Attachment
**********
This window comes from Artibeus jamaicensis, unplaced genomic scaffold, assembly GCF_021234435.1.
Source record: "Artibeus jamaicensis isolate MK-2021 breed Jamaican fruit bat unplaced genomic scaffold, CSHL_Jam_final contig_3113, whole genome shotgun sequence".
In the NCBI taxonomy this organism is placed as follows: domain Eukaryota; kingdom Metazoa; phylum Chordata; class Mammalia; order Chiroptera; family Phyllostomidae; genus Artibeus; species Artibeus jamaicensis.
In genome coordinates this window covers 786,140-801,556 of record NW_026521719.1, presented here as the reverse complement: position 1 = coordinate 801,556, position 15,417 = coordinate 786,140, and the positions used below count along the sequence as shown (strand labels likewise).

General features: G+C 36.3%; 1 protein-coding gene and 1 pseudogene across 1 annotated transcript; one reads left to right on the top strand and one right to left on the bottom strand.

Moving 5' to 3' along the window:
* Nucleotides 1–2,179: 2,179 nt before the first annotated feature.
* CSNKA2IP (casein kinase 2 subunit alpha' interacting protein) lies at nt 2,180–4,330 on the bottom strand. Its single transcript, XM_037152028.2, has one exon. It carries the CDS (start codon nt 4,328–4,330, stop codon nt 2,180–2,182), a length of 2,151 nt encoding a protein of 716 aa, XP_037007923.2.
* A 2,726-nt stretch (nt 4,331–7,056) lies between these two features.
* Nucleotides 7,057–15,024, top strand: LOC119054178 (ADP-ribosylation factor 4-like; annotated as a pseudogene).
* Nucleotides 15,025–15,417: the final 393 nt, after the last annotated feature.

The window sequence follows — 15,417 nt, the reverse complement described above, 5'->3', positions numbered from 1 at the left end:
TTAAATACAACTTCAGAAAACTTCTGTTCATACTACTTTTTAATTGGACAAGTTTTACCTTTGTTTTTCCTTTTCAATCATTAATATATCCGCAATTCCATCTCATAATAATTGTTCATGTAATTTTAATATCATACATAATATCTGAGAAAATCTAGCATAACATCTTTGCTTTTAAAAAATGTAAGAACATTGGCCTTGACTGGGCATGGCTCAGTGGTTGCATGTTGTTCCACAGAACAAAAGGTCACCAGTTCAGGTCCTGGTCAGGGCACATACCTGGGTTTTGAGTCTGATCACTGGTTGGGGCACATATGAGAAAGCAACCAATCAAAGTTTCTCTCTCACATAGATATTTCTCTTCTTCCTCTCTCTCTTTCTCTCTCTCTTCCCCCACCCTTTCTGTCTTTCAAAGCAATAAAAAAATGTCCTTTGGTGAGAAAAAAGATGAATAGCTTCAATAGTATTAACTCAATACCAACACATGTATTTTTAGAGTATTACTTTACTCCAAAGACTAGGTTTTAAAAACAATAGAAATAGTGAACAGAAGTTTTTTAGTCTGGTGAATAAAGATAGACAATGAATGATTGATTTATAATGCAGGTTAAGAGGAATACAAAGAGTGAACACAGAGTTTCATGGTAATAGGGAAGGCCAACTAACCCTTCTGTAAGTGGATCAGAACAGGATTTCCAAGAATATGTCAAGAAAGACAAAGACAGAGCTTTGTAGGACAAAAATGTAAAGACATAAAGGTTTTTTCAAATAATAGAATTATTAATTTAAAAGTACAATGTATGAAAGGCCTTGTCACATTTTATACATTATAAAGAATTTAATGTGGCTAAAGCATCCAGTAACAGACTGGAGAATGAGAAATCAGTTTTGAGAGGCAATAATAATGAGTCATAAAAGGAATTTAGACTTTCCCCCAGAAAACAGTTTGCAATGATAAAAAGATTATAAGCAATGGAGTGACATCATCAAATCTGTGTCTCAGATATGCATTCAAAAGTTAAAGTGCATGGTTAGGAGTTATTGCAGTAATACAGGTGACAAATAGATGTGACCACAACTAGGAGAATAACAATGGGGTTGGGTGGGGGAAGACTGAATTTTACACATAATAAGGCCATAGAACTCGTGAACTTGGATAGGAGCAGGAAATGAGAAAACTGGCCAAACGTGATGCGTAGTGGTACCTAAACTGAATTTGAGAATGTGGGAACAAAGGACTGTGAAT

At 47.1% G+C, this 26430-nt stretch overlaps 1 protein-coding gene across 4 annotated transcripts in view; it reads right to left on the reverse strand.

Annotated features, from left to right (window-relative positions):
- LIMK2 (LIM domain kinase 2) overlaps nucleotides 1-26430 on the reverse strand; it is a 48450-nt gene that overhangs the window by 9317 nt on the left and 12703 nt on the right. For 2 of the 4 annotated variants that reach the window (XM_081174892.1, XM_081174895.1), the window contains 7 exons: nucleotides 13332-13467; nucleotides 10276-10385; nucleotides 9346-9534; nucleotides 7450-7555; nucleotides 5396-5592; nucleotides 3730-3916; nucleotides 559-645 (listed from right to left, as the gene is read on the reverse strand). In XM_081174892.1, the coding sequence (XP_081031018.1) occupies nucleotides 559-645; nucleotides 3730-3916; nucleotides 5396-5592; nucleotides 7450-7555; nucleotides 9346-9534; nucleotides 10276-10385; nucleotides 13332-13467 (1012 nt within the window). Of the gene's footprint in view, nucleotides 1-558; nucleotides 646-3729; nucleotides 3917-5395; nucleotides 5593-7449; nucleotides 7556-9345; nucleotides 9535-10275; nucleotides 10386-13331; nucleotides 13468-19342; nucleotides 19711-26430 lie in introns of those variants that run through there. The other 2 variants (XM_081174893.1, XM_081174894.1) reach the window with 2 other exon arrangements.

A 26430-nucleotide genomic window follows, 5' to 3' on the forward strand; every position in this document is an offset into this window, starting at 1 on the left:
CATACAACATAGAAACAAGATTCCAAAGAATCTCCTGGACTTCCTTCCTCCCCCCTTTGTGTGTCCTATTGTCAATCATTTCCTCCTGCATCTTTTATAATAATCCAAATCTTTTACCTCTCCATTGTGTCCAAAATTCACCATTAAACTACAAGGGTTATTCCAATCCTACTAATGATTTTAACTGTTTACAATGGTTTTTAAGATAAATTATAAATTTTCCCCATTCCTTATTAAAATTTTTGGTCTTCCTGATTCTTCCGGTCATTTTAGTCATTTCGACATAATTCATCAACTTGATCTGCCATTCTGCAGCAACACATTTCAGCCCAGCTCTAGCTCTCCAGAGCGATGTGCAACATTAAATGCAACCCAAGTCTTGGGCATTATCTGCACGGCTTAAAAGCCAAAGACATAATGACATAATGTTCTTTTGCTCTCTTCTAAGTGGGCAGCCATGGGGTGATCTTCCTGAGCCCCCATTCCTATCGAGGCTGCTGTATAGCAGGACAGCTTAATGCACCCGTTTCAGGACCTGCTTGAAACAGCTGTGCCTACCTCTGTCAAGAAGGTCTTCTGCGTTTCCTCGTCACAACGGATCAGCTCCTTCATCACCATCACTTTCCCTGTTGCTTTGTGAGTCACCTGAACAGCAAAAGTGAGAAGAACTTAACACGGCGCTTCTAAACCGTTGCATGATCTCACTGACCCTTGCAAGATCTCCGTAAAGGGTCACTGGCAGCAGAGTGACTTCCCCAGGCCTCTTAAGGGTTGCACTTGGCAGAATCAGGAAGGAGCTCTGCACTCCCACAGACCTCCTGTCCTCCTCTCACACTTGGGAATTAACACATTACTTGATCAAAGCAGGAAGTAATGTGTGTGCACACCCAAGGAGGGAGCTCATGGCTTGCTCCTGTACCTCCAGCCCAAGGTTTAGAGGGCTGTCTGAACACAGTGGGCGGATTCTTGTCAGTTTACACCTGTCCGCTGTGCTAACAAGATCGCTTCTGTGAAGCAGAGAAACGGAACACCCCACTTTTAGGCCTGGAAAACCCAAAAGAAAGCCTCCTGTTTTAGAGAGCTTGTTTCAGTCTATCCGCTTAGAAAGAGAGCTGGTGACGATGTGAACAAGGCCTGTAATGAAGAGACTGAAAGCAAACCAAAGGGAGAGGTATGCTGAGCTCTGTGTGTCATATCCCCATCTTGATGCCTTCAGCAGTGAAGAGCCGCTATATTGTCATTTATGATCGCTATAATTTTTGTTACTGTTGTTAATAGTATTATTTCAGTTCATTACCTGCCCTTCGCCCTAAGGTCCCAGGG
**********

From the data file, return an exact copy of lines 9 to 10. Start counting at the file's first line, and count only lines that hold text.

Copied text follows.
* A 2,726-nt stretch (nt 4,331–7,056) lies between these two features.
* Nucleotides 7,057–15,024, top strand: LOC119054178 (ADP-ribosylation factor 4-like; annotated as a pseudogene).